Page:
Inexpensive melamine used to capture carbon dioxide in energy-efficient process

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Chemists have used melamine to create an inexpensive and energy-efficient way to capture carbon dioxide, an advance that could one day be scaled down and employed in vehicle exhausts.

Multiple coal fossil fuel power plant smokestacks
Multiple coal fossil fuel power plant smokestacks - AdobeStock/jzehnder

The new material is said to be simple to make, requiring primarily off-the-shelf melamine powder — which currently costs about $40 per ton — along with formaldehyde and cyanuric acid. The process for synthesising the melamine material is described in Science Advances.

“We wanted to think about a carbon capture material that was derived from sources that were really cheap and easy to get. And so, we decided to start with melamine,” said Jeffrey Reimer, Professor of the Graduate School in the Department of Chemical and Biomolecular Engineering at the University of California, Berkeley, and one of the corresponding authors of the paper.

The so-called melamine porous network captures carbon dioxide with an efficiency comparable to early results for another relatively recent material for carbon capture, metal organic frameworks (MOFs).

UC Berkeley chemists created the first such carbon-capture MOF in 2015, and subsequent versions have proved more efficient at removing carbon dioxide from flue gases, such as those from a coal-fired power plant.

Haiyan Mao, a UC Berkeley postdoctoral fellow and first author of the paper, said that melamine-based materials use much cheaper ingredients, are easier to make and are more energy efficient than most MOFs.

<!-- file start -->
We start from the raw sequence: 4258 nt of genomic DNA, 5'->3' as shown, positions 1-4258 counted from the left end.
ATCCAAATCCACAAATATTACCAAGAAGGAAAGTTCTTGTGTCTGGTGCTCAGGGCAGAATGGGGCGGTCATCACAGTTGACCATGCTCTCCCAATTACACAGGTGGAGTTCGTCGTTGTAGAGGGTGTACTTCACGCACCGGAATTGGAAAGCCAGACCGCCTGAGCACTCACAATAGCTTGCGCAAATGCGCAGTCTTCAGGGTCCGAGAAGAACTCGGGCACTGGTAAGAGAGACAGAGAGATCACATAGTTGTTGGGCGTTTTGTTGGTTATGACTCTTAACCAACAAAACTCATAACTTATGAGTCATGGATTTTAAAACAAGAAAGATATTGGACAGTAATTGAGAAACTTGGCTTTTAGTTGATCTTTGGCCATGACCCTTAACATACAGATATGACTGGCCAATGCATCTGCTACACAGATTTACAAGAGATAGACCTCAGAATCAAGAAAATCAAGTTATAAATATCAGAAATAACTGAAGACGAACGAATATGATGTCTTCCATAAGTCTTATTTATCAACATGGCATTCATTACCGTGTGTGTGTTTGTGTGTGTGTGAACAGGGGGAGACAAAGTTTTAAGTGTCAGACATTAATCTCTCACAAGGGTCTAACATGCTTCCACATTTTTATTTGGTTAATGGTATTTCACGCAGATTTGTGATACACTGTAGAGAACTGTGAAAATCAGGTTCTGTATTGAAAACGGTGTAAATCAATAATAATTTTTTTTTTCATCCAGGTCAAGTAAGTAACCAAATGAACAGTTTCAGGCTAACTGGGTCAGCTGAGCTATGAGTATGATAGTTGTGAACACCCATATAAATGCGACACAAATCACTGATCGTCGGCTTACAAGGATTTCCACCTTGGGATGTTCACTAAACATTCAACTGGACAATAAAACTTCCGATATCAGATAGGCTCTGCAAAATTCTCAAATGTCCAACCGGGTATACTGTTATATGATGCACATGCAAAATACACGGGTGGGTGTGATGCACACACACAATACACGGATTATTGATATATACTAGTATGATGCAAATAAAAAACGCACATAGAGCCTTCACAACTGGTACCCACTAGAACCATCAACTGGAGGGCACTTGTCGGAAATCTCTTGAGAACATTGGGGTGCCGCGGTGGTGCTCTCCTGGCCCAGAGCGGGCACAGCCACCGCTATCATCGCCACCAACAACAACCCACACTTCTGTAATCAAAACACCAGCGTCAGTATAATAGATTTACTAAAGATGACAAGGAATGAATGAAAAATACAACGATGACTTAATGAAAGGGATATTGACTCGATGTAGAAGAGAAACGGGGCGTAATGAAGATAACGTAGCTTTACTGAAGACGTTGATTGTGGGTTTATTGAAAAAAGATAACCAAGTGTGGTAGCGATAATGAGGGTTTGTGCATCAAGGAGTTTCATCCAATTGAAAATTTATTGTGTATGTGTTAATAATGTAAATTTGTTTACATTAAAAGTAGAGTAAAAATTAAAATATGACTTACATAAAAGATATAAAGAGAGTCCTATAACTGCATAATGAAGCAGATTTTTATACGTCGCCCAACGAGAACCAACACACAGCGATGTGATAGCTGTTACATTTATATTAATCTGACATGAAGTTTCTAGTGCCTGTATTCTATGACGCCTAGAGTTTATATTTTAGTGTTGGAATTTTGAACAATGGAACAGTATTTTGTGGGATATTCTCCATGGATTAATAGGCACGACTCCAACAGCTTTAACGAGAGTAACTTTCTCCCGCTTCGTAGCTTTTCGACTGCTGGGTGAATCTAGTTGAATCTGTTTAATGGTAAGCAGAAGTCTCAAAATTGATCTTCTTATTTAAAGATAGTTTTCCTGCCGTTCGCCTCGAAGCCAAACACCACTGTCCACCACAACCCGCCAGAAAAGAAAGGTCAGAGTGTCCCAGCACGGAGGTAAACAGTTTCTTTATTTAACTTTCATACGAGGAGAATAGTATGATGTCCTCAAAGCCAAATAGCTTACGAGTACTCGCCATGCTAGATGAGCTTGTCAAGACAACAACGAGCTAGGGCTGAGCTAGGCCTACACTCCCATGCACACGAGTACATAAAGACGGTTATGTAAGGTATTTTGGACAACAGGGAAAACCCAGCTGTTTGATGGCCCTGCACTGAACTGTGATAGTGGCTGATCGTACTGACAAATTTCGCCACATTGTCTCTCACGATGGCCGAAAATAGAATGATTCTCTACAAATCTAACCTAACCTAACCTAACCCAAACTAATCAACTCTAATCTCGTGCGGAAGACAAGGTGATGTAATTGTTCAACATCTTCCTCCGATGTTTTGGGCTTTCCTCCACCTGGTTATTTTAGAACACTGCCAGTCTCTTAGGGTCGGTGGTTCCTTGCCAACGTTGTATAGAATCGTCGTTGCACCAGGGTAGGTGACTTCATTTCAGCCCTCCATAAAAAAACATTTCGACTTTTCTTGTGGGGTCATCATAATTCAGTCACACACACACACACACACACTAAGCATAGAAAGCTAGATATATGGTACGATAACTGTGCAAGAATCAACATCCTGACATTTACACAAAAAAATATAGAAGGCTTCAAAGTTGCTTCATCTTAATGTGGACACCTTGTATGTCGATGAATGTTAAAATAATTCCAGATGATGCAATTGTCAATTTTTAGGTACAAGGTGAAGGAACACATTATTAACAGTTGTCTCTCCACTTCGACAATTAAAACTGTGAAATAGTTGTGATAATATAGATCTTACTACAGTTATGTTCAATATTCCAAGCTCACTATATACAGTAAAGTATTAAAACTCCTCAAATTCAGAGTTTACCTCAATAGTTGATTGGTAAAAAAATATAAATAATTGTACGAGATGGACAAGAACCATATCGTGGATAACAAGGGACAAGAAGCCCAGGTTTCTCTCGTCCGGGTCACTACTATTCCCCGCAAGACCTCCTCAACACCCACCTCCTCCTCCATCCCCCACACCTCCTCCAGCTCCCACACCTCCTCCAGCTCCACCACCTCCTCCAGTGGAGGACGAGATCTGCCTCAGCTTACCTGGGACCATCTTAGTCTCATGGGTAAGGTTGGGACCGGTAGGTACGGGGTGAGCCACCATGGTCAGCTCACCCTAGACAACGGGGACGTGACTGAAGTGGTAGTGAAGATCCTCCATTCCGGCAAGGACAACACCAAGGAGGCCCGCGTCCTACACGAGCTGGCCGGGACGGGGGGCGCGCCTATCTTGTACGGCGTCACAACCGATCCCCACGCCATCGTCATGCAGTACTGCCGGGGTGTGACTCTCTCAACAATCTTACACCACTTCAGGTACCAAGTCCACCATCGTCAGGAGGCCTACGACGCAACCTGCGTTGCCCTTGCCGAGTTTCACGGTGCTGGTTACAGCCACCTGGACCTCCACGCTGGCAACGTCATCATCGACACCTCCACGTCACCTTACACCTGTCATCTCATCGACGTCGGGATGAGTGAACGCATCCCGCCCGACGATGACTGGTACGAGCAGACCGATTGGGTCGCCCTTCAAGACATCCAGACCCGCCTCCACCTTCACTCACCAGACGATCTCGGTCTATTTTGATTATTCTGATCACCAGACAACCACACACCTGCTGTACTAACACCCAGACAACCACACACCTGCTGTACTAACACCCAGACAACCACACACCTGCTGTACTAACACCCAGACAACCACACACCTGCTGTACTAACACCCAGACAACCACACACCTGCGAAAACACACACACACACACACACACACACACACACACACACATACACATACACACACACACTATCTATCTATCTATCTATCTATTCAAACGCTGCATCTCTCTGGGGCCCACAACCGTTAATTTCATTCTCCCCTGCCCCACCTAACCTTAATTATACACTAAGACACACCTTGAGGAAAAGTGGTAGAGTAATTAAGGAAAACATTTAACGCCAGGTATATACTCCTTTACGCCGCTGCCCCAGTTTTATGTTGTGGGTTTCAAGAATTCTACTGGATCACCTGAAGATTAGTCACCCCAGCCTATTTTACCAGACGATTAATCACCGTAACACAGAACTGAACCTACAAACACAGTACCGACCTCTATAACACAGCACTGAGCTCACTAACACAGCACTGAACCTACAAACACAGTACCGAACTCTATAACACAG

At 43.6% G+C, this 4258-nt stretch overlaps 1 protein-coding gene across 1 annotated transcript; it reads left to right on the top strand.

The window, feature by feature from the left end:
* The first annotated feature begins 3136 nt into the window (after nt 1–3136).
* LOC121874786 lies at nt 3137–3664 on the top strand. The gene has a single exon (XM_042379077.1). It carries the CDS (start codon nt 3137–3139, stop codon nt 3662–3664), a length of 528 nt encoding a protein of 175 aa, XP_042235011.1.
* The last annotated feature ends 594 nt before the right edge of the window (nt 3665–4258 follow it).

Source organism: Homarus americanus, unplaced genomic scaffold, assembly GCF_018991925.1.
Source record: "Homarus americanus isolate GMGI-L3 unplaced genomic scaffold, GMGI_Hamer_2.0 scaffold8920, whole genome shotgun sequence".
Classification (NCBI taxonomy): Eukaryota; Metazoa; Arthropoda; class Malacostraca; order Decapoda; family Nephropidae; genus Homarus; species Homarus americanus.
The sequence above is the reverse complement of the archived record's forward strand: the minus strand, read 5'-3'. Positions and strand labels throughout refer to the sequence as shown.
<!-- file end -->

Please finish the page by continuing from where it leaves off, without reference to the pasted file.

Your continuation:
“In this study, we focused on cheaper material design for capture and storage and elucidating the interaction mechanism between CO2 and the material,” Mao said in a statement. “This work creates a general industrialisation method towards sustainable CO2 capture using porous networks. We hope we can design a future attachment for capturing car exhaust gas, or maybe an attachment to a building or even a coating on the surface of furniture.”

The work is a collaboration among a group at UC Berkeley led by Reimer; a group at Stanford University led by Yi Cui, UC Berkeley Professor of the Graduate School Alexander Pines, and a group at Texas A&M University led by Hong-Cai Zhou. Jing Tang, a postdoctoral fellow at Stanford and the Stanford Linear Accelerator Center and a visiting scholar at UC Berkeley, is co-first author with Mao.


According to UC Berkeley, the current best technique for carbon capture involves piping flue gases through liquid amines, which bind CO2. But this requires large amounts of energy to release the carbon dioxide once it’s bound to the amines, so that it can be concentrated and stored underground. The amine mixture must be heated to between 120 and 150oC to regenerate the CO2. In contrast, the melamine porous network with DETA and cyanuric acid modification captures CO2 at about 40oC and releases it at 80oC.

Treating melamine powder with formaldehyde — which the researchers did in kilogram quantities — creates nanoscale pores in the melamine that the researchers thought would absorb CO2.

Mao said that tests confirmed that formaldehyde-treated melamine adsorbed CO2 somewhat, but adsorption could be much improved by adding another amine-containing chemical, DETA (diethylenetriamine), to bind CO2. She and her colleagues subsequently found that adding cyanuric acid during the polymerisation reaction increased the pore size dramatically and radically improved CO2 capture efficiency: nearly all the carbon dioxide in a simulated flue gas mixture was absorbed within about three minutes.

The addition of cyanuric acid also allowed the material to be used repeatedly.

Mao and her colleagues conducted solid-state nuclear magnetic resonance (NMR) studies to understand how cyanuric acid and DETA interacted to make carbon capture so efficient. The studies showed that cyanuric acid forms strong hydrogen bonds with the melamine network that helps stabilize DETA, preventing it from leaching out of the melamine pores during repeated cycles of carbon capture and regeneration.

The Reimer and Cui groups are continuing to adjust the pore size and amine groups to improve the carbon capture efficiency of melamine porous networks, while maintaining the energy efficiency.